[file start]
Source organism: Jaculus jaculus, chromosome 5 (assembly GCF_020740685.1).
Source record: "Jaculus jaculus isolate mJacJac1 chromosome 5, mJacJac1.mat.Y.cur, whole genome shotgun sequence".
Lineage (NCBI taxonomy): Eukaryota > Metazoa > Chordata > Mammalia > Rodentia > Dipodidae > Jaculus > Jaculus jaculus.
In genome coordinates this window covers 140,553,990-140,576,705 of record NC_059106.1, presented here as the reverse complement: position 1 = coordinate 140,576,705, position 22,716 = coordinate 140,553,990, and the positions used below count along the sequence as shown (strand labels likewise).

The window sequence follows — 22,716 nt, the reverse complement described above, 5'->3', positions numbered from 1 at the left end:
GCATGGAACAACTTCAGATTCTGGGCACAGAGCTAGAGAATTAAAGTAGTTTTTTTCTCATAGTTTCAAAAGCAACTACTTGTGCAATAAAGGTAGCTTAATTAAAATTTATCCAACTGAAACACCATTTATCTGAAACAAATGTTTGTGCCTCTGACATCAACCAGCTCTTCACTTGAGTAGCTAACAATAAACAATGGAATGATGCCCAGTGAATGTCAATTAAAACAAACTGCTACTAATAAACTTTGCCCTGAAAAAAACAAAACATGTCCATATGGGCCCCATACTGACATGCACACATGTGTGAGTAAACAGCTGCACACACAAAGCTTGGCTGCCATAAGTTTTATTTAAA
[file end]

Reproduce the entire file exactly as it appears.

Source organism: Jaculus jaculus, chromosome 5 (assembly GCF_020740685.1).
Source record: "Jaculus jaculus isolate mJacJac1 chromosome 5, mJacJac1.mat.Y.cur, whole genome shotgun sequence".
Lineage (NCBI taxonomy): Eukaryota > Metazoa > Chordata > Mammalia > Rodentia > Dipodidae > Jaculus > Jaculus jaculus.
In genome coordinates this window covers 140,553,990-140,576,705 of record NC_059106.1, presented here as the reverse complement: position 1 = coordinate 140,576,705, position 22,716 = coordinate 140,553,990, and the positions used below count along the sequence as shown (strand labels likewise).

The window sequence follows — 22,716 nt, the reverse complement described above, 5'->3', positions numbered from 1 at the left end:
GCATGGAACAACTTCAGATTCTGGGCACAGAGCTAGAGAATTAAAGTAGTTTTTTTCTCATAGTTTCAAAAGCAACTACTTGTGCAATAAAGGTAGCTTAATTAAAATTTATCCAACTGAAACACCATTTATCTGAAACAAATGTTTGTGCCTCTGACATCAACCAGCTCTTCACTTGAGTAGCTAACAATAAACAATGGAATGATGCCCAGTGAATGTCAATTAAAACAAACTGCTACTAATAAACTTTGCCCTGAAAAAAACAAAACATGTCCATATGGGCCCCATACTGACATGCACACATGTGTGAGTAAACAGCTGCACACACAAAGCTTGGCTGCCATAAGTTTTATTTAAA